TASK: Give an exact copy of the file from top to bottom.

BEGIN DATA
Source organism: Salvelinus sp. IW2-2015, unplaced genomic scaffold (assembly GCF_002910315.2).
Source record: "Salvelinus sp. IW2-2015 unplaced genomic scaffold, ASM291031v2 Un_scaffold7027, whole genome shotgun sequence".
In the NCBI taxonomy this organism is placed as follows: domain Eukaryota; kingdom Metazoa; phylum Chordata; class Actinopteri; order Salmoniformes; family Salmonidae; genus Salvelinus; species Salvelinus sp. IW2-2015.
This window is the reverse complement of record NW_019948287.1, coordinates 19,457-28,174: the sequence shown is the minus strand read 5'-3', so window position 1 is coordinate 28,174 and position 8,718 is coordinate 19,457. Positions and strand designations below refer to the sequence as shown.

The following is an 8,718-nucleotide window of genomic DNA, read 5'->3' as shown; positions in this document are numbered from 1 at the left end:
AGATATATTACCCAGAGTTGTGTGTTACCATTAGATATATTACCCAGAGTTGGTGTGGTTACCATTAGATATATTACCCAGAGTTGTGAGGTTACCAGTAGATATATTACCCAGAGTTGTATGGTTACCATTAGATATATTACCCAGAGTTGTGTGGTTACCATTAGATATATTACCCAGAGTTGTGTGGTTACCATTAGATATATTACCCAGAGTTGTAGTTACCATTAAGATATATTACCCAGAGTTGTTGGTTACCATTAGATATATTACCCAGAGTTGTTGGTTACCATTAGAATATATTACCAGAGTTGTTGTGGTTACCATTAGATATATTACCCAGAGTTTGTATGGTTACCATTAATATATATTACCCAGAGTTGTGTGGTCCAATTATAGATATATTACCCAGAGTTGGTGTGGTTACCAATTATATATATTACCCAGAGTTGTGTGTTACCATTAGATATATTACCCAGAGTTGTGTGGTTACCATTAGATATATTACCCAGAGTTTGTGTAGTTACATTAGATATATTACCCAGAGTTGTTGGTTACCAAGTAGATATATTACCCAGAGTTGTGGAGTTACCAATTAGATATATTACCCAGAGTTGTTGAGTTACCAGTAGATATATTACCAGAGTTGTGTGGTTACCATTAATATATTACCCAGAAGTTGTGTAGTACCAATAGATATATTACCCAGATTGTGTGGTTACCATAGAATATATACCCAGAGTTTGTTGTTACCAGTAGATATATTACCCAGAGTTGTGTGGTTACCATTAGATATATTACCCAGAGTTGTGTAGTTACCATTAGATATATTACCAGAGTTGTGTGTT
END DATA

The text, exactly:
Source organism: Salvelinus sp. IW2-2015, unplaced genomic scaffold (assembly GCF_002910315.2).
Source record: "Salvelinus sp. IW2-2015 unplaced genomic scaffold, ASM291031v2 Un_scaffold7027, whole genome shotgun sequence".
In the NCBI taxonomy this organism is placed as follows: domain Eukaryota; kingdom Metazoa; phylum Chordata; class Actinopteri; order Salmoniformes; family Salmonidae; genus Salvelinus; species Salvelinus sp. IW2-2015.
This window is the reverse complement of record NW_019948287.1, coordinates 19,457-28,174: the sequence shown is the minus strand read 5'-3', so window position 1 is coordinate 28,174 and position 8,718 is coordinate 19,457. Positions and strand designations below refer to the sequence as shown.

The following is an 8,718-nucleotide window of genomic DNA, read 5'->3' as shown; positions in this document are numbered from 1 at the left end:
AGATATATTACCCAGAGTTGTGTGTTACCATTAGATATATTACCCAGAGTTGGTGTGGTTACCATTAGATATATTACCCAGAGTTGTGAGGTTACCAGTAGATATATTACCCAGAGTTGTATGGTTACCATTAGATATATTACCCAGAGTTGTGTGGTTACCATTAGATATATTACCCAGAGTTGTGTGGTTACCATTAGATATATTACCCAGAGTTGTAGTTACCATTAAGATATATTACCCAGAGTTGTTGGTTACCATTAGATATATTACCCAGAGTTGTTGGTTACCATTAGAATATATTACCAGAGTTGTTGTGGTTACCATTAGATATATTACCCAGAGTTTGTATGGTTACCATTAATATATATTACCCAGAGTTGTGTGGTCCAATTATAGATATATTACCCAGAGTTGGTGTGGTTACCAATTATATATATTACCCAGAGTTGTGTGTTACCATTAGATATATTACCCAGAGTTGTGTGGTTACCATTAGATATATTACCCAGAGTTTGTGTAGTTACATTAGATATATTACCCAGAGTTGTTGGTTACCAAGTAGATATATTACCCAGAGTTGTGGAGTTACCAATTAGATATATTACCCAGAGTTGTTGAGTTACCAGTAGATATATTACCAGAGTTGTGTGGTTACCATTAATATATTACCCAGAAGTTGTGTAGTACCAATAGATATATTACCCAGATTGTGTGGTTACCATAGAATATATACCCAGAGTTTGTTGTTACCAGTAGATATATTACCCAGAGTTGTGTGGTTACCATTAGATATATTACCCAGAGTTGTGTAGTTACCATTAGATATATTACCAGAGTTGTGTGTT